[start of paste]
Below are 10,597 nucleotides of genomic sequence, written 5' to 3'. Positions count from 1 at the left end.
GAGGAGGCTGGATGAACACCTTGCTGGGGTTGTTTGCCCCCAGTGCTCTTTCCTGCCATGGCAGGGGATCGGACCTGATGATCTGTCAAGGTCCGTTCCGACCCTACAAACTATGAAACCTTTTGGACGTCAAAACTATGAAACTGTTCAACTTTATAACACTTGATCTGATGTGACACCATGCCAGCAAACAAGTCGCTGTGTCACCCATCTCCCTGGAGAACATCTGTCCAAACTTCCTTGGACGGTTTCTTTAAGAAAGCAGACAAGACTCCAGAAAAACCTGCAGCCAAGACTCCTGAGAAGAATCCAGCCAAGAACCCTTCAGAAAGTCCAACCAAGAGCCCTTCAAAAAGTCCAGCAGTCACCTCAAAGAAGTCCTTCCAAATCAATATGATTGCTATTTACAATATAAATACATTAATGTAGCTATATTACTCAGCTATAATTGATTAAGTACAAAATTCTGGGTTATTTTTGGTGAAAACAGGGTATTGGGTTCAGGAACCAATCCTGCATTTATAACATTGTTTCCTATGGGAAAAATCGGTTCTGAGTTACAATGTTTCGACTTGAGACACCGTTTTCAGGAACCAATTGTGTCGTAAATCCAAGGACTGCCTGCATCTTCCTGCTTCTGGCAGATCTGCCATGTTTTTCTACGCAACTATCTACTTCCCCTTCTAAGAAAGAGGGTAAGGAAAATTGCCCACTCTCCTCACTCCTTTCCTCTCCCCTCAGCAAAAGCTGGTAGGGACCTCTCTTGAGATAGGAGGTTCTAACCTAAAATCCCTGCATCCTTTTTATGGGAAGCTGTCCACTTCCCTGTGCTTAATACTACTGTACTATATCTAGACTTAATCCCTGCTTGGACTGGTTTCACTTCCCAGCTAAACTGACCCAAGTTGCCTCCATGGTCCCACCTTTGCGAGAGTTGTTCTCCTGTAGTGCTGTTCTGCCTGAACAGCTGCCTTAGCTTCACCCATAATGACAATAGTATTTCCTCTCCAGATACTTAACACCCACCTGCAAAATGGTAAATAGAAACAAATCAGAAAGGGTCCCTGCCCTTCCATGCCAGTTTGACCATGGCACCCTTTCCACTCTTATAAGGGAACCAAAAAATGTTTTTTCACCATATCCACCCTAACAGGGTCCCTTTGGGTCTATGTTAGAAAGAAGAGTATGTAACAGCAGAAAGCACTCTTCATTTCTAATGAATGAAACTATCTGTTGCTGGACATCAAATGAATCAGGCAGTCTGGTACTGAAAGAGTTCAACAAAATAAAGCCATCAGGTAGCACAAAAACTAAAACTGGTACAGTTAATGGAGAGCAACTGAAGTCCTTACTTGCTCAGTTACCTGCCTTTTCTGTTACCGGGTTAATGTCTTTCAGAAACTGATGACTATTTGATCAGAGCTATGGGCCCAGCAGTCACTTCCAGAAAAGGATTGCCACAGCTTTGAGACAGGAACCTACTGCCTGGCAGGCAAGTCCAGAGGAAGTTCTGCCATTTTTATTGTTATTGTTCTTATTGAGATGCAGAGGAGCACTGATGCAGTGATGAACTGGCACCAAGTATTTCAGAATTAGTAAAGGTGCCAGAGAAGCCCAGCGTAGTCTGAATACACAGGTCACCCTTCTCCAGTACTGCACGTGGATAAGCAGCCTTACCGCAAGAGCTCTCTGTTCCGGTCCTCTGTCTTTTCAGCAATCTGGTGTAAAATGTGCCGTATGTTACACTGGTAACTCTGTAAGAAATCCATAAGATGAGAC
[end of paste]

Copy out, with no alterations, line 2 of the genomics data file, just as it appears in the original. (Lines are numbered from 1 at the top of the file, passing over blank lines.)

GAGGAGGCTGGATGAACACCTTGCTGGGGTTGTTTGCCCCCAGTGCTCTTTCCTGCCATGGCAGGGGATCGGACCTGATGATCTGTCAAGGTCCGTTCCGACCCTACAAACTATGAAACCTTTTGGACGTCAAAACTATGAAACTGTTCAACTTTATAACACTTGATCTGATGTGACACCATGCCAGCAAACAAGTCGCTGTGTCACCCATCTCCCTGGAGAACATCTGTCCAAACTTCCTTGGACGGTTTCTTTAAGAAAGCAGACAAGACTCCAGAAAAACCTGCAGCCAAGACTCCTGAGAAGAATCCAGCCAAGAACCCTTCAGAAAGTCCAACCAAGAGCCCTTCAAAAAGTCCAGCAGTCACCTCAAAGAAGTCCTTCCAAATCAATATGATTGCTATTTACAATATAAATACATTAATGTAGCTATATTACTCAGCTATAATTGATTAAGTACAAAATTCTGGGTTATTTTTGGTGAAAACAGGGTATTGGGTTCAGGAACCAATCCTGCATTTATAACATTGTTTCCTATGGGAAAAATCGGTTCTGAGTTACAATGTTTCGACTTGAGACACCGTTTTCAGGAACCAATTGTGTCGTAAATCCAAGGACTGCCTGCATCTTCCTGCTTCTGGCAGATCTGCCATGTTTTTCTACGCAACTATCTACTTCCCCTTCTAAGAAAGAGGGTAAGGAAAATTGCCCACTCTCCTCACTCCTTTCCTCTCCCCTCAGCAAAAGCTGGTAGGGACCTCTCTTGAGATAGGAGGTTCTAACCTAAAATCCCTGCATCCTTTTTATGGGAAGCTGTCCACTTCCCTGTGCTTAATACTACTGTACTATATCTAGACTTAATCCCTGCTTGGACTGGTTTCACTTCCCAGCTAAACTGACCCAAGTTGCCTCCATGGTCCCACCTTTGCGAGAGTTGTTCTCCTGTAGTGCTGTTCTGCCTGAACAGCTGCCTTAGCTTCACCCATAATGACAATAGTATTTCCTCTCCAGATACTTAACACCCACCTGCAAAATGGTAAATAGAAACAAATCAGAAAGGGTCCCTGCCCTTCCATGCCAGTTTGACCATGGCACCCTTTCCACTCTTATAAGGGAACCAAAAAATGTTTTTTCACCATATCCACCCTAACAGGGTCCCTTTGGGTCTATGTTAGAAAGAAGAGTATGTAACAGCAGAAAGCACTCTTCATTTCTAATGAATGAAACTATCTGTTGCTGGACATCAAATGAATCAGGCAGTCTGGTACTGAAAGAGTTCAACAAAATAAAGCCATCAGGTAGCACAAAAACTAAAACTGGTACAGTTAATGGAGAGCAACTGAAGTCCTTACTTGCTCAGTTACCTGCCTTTTCTGTTACCGGGTTAATGTCTTTCAGAAACTGATGACTATTTGATCAGAGCTATGGGCCCAGCAGTCACTTCCAGAAAAGGATTGCCACAGCTTTGAGACAGGAACCTACTGCCTGGCAGGCAAGTCCAGAGGAAGTTCTGCCATTTTTATTGTTATTGTTCTTATTGAGATGCAGAGGAGCACTGATGCAGTGATGAACTGGCACCAAGTATTTCAGAATTAGTAAAGGTGCCAGAGAAGCCCAGCGTAGTCTGAATACACAGGTCACCCTTCTCCAGTACTGCACGTGGATAAGCAGCCTTACCGCAAGAGCTCTCTGTTCCGGTCCTCTGTCTTTTCAGCAATCTGGTGTAAAATGTGCCGTATGTTACACTGGTAACTCTGTAAGAAATCCATAAGATGAGAC